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Snow storms, heavy rain, and fog clouds hamper commuters daily as they traverse throughout the United States. Adverse weather conditions challenge even the most experienced drivers. So how well can a driverless vehicle navigate bad weather?
The current answer is “not very well”.
In fact, at this very moment, leaders in self-driving technology are focused on perhaps their most challenging task: making driverless cars capable of handling poor weather and road conditions.
Underground Radar for Self-Driving Cars
WaveSense, a Boston start-up company, claims their sophisticated radar system provides autonomous vehicles with a way to drive through the elements.
The WaveSense radar relies on a cluster of sensors bolted under the chassis, similar to a skid plate. The radar sensors are able to probe 10 feet below the ground and then develop a sub-surface map of the roadway.
WaveSense asserts their advanced radar system is sensitive enough to identify roots and rocks below ground, as well as other vehicles traveling along the same street.
So how exactly is this radar helpful in getting you to work when a rainstorm is flooding the roads? Or when that unexpected blizzard blows across the boulevard?
WaveSense explains that using ground-penetrating radar creates a roadmap that is static and unchanging even when the weather does change. Basically, your driverless car will follow the practical guideposts of underground tree roots and water sources that remain the same whether the skies are cloudy or sunny.
Speed is also not an issue for this new radar system since it will work effectively even at 65 miles per hour.
Apparently others in the automotive industry have a lot of faith in the solution WaveSense developed. In 2018, the company raised $3 Million in seed money and signed two contracts, with unnamed customers, for advanced testing of the self-driving vehicle’s radar technology.
Sensor Fusion for Driverless Automobiles
Modern cars typically come equipped with high-tech navigation technology to enhance safety and performance.
In reality, driverless cars may rely even more on these types of advanced features since there is not a human piloting the automobile.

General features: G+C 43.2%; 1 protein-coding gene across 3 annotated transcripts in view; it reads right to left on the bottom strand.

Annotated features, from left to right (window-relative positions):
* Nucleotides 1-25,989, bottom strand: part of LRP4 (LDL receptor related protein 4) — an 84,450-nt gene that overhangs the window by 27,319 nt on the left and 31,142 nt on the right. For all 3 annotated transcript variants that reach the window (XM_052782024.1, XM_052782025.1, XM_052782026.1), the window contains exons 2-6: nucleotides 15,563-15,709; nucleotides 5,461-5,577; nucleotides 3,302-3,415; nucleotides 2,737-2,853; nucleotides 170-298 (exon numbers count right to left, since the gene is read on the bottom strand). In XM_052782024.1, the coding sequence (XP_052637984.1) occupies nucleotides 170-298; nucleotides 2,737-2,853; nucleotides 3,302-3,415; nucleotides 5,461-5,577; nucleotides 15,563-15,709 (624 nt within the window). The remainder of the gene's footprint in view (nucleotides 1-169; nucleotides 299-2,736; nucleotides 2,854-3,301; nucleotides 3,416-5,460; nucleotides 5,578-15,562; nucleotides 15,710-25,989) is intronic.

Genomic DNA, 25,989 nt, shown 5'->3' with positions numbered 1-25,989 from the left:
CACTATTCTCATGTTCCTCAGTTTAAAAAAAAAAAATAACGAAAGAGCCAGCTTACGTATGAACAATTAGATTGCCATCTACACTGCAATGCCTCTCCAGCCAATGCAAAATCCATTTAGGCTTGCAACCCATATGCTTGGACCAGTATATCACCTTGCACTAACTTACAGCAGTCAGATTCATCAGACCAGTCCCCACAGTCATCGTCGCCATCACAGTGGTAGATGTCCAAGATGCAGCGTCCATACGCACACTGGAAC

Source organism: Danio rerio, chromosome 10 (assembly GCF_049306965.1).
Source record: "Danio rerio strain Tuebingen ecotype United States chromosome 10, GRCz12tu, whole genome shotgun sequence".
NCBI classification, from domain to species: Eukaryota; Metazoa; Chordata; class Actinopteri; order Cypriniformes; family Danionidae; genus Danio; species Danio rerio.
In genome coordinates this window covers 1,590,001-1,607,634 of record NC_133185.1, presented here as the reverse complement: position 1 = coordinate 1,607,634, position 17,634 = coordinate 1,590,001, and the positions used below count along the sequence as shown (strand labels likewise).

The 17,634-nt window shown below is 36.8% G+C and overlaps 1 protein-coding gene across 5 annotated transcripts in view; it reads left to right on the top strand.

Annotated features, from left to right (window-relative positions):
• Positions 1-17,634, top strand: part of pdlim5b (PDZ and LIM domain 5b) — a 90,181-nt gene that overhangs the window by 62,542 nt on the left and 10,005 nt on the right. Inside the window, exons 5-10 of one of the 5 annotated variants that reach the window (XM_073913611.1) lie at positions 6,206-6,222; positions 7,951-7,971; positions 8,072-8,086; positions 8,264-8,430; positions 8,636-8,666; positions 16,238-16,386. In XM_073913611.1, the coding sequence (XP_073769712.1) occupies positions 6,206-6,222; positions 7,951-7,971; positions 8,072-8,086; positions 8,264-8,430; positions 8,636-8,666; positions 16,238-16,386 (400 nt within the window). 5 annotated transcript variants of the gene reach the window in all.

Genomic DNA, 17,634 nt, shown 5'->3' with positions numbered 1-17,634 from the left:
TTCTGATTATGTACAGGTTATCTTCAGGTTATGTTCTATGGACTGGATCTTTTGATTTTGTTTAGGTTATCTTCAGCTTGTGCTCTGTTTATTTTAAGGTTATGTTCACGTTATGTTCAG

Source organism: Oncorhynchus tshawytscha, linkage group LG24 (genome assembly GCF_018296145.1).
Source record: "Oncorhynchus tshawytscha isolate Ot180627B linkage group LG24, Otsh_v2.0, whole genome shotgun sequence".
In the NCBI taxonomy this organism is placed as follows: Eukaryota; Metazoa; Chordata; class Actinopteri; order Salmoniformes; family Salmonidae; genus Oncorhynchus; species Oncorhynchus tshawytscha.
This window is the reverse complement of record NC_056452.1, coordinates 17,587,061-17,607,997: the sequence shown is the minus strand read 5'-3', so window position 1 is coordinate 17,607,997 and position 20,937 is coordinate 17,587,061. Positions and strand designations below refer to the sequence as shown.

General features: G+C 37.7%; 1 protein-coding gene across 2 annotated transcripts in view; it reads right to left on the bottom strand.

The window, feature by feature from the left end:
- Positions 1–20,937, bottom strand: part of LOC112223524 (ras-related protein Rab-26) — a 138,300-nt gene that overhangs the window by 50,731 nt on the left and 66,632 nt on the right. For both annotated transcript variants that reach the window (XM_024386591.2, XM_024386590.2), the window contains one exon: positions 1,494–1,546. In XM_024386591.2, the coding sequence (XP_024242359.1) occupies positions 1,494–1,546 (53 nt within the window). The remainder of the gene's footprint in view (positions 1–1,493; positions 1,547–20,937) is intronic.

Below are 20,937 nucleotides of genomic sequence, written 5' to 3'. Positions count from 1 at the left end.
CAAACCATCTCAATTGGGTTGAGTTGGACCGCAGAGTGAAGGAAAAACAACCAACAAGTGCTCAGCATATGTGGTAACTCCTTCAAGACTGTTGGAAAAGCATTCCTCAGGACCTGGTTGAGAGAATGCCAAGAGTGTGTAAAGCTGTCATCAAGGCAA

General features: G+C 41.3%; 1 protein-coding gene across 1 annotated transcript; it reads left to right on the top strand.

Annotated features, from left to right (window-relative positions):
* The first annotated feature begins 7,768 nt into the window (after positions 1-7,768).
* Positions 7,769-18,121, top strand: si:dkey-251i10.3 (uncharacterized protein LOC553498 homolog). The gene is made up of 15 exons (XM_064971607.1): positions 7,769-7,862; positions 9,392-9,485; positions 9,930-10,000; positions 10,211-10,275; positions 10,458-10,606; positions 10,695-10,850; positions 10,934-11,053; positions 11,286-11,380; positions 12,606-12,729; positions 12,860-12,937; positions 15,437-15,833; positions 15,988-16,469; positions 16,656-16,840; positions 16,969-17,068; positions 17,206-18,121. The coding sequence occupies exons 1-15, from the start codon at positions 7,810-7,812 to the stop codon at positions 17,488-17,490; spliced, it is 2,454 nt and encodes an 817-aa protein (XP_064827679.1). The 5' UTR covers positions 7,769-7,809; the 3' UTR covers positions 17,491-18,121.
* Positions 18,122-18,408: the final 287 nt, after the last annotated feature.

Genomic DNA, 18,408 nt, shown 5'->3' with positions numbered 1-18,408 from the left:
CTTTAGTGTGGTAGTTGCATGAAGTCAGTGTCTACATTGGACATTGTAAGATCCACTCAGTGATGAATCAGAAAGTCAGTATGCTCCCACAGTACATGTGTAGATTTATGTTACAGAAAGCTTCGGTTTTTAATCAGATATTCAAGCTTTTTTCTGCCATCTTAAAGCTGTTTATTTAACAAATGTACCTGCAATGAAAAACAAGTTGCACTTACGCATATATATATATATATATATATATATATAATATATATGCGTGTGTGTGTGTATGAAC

The interactive spider web of devices used by self-driving autos, includes: cameras, sensors, GPS, and lidar technology (light detection and ranging). For the most part, these applications run smoothly and effectively until poor weather conditions arise.
For example, snow and rain fracture the light created by lidar lasers. Cameras are not much help in foggy or snowy conditions. GPS is known to buffer when the weather is poor and radar can detect, but not define, what is in the roadway.
In order for self-driving cars to work well and be a worthwhile investment then a solution is needed. After all, people want reliable transportation that works even when the weather report isn’t sunny and 70 degrees.
To resolve this issue, industry leaders are investing a lot of money in developing autonomous vehicle technology that “thinks” logically. This type of programming is known as “sensor fusion”.
Waymo, a self-driving technology subsidiary of Alphabet Inc., has pushed this initiative the furthest so far. In January 2017, Waymo revealed the creation of their very own sensor suite. The technology group built a complete sensor set to allow for the seamless integration between each component.
In addition, Waymo improved upon the standard lidar laser by producing two different versions. One lidar is for close range and the other lidar is for further distances.
Last year Waymo and other investors collectively sunk $350 Million into lidar research.
All of these sensor innovations are intended to improve the overall performance of driverless automobiles in both good and bad weather.
What’s the Forecast for Driverless Cars?
Industry pros estimate it will take another two years before any company can develop equipment that consistently handles tough road conditions. However, unforeseen setbacks can always be just around the corner.
Right now most self-driving technology companies are focused on more immediate concerns such as enhancements in safety capabilities.
After all, both consumer and government confidence in driverless cars could be the last roadblock to an estimated $7 Trillion business.
In the meantime, WaveSense is taking its underground radar to the Boston area this winter for more road tests.
A harsh East Coast winter may be the best assessment for the future of driverless vehicles.